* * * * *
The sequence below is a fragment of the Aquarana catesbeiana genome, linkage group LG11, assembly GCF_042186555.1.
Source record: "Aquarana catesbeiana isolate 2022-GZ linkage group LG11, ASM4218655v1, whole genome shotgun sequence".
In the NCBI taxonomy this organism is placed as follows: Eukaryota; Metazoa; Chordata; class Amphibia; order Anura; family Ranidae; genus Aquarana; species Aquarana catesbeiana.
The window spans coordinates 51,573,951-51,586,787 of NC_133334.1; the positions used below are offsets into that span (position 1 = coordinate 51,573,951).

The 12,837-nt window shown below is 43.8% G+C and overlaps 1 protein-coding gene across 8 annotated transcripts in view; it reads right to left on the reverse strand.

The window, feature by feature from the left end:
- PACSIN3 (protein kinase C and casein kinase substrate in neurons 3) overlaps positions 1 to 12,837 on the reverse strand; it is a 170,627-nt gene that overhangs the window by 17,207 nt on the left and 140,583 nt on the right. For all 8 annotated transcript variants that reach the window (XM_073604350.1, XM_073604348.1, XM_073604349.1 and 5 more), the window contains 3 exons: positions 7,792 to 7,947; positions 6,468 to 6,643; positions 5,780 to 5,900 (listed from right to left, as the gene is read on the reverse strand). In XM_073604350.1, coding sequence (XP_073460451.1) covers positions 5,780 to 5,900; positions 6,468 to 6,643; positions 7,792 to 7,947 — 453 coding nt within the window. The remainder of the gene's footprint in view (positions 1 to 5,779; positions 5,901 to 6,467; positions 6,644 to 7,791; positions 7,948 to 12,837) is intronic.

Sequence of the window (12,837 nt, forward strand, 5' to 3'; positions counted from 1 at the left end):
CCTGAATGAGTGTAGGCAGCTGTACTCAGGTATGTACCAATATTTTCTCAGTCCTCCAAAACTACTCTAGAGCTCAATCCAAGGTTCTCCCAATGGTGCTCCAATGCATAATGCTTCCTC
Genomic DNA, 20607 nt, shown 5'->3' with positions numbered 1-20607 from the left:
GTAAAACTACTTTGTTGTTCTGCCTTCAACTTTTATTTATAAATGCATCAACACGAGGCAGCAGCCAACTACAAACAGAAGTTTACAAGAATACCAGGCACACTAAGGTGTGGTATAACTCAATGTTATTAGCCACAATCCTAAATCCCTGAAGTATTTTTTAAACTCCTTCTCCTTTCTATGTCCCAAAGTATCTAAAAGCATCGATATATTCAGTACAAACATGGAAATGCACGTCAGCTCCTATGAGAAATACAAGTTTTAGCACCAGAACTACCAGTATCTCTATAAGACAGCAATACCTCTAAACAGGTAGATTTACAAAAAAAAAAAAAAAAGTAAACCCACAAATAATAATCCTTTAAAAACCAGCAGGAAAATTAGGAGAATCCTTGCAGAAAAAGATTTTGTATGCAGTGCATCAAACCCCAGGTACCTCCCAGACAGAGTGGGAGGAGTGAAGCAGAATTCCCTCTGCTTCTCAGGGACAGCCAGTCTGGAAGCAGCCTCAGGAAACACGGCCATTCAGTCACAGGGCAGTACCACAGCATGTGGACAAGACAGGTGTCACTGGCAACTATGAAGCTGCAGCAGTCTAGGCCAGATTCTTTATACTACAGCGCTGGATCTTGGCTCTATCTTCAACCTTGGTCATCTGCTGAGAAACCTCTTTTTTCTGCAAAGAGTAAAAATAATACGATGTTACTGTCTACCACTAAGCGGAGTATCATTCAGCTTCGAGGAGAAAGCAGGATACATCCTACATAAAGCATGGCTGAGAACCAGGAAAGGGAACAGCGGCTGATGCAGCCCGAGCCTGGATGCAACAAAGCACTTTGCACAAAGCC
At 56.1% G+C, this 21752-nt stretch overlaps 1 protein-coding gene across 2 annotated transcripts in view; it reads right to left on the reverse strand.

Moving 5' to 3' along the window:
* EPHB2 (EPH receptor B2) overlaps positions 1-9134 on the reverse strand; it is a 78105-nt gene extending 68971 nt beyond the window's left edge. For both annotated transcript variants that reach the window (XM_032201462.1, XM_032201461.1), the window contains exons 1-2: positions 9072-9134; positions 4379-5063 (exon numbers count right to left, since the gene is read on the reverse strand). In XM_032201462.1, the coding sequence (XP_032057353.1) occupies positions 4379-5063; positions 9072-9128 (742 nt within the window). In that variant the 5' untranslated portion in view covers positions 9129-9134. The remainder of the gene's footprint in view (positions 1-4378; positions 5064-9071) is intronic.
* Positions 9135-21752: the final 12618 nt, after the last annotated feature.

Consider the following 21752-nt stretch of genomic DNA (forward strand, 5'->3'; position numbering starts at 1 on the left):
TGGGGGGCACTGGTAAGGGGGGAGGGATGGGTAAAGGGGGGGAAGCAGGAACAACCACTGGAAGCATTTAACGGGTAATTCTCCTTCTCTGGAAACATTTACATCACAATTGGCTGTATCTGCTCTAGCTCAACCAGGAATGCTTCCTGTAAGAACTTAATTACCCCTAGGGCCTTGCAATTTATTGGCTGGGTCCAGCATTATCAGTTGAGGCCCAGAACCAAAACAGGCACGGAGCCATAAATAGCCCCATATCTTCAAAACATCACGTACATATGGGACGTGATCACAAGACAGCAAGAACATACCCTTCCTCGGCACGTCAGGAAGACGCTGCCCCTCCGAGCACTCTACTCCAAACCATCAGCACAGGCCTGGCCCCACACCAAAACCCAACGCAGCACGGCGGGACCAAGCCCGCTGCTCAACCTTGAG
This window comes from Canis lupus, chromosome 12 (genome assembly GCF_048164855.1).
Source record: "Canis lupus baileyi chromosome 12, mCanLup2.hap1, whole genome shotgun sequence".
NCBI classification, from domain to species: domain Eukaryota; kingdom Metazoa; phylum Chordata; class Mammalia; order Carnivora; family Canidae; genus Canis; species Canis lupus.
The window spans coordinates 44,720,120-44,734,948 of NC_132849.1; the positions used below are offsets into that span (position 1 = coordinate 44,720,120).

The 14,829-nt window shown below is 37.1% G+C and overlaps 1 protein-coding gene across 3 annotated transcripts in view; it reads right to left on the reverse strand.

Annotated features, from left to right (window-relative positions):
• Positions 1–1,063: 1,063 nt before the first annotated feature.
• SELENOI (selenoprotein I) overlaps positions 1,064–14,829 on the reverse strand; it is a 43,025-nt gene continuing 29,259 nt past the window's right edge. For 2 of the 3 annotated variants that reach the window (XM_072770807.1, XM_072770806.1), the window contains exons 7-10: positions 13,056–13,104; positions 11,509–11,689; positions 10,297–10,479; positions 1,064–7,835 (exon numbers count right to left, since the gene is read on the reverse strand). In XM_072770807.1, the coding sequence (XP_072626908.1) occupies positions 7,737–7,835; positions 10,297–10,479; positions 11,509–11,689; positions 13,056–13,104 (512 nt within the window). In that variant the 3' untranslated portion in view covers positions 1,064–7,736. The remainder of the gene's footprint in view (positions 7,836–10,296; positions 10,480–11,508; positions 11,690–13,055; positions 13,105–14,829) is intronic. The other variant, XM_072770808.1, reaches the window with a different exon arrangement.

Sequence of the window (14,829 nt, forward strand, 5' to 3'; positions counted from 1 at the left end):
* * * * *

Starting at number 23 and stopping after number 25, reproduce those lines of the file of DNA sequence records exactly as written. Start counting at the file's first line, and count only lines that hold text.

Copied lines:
Annotated features, from left to right (window-relative positions):
• Positions 1–1,063: 1,063 nt before the first annotated feature.
• SELENOI (selenoprotein I) overlaps positions 1,064–14,829 on the reverse strand; it is a 43,025-nt gene continuing 29,259 nt past the window's right edge. For 2 of the 3 annotated variants that reach the window (XM_072770807.1, XM_072770806.1), the window contains exons 7-10: positions 13,056–13,104; positions 11,509–11,689; positions 10,297–10,479; positions 1,064–7,835 (exon numbers count right to left, since the gene is read on the reverse strand). In XM_072770807.1, the coding sequence (XP_072626908.1) occupies positions 7,737–7,835; positions 10,297–10,479; positions 11,509–11,689; positions 13,056–13,104 (512 nt within the window). In that variant the 3' untranslated portion in view covers positions 1,064–7,736. The remainder of the gene's footprint in view (positions 7,836–10,296; positions 10,480–11,508; positions 11,690–13,055; positions 13,105–14,829) is intronic. The other variant, XM_072770808.1, reaches the window with a different exon arrangement.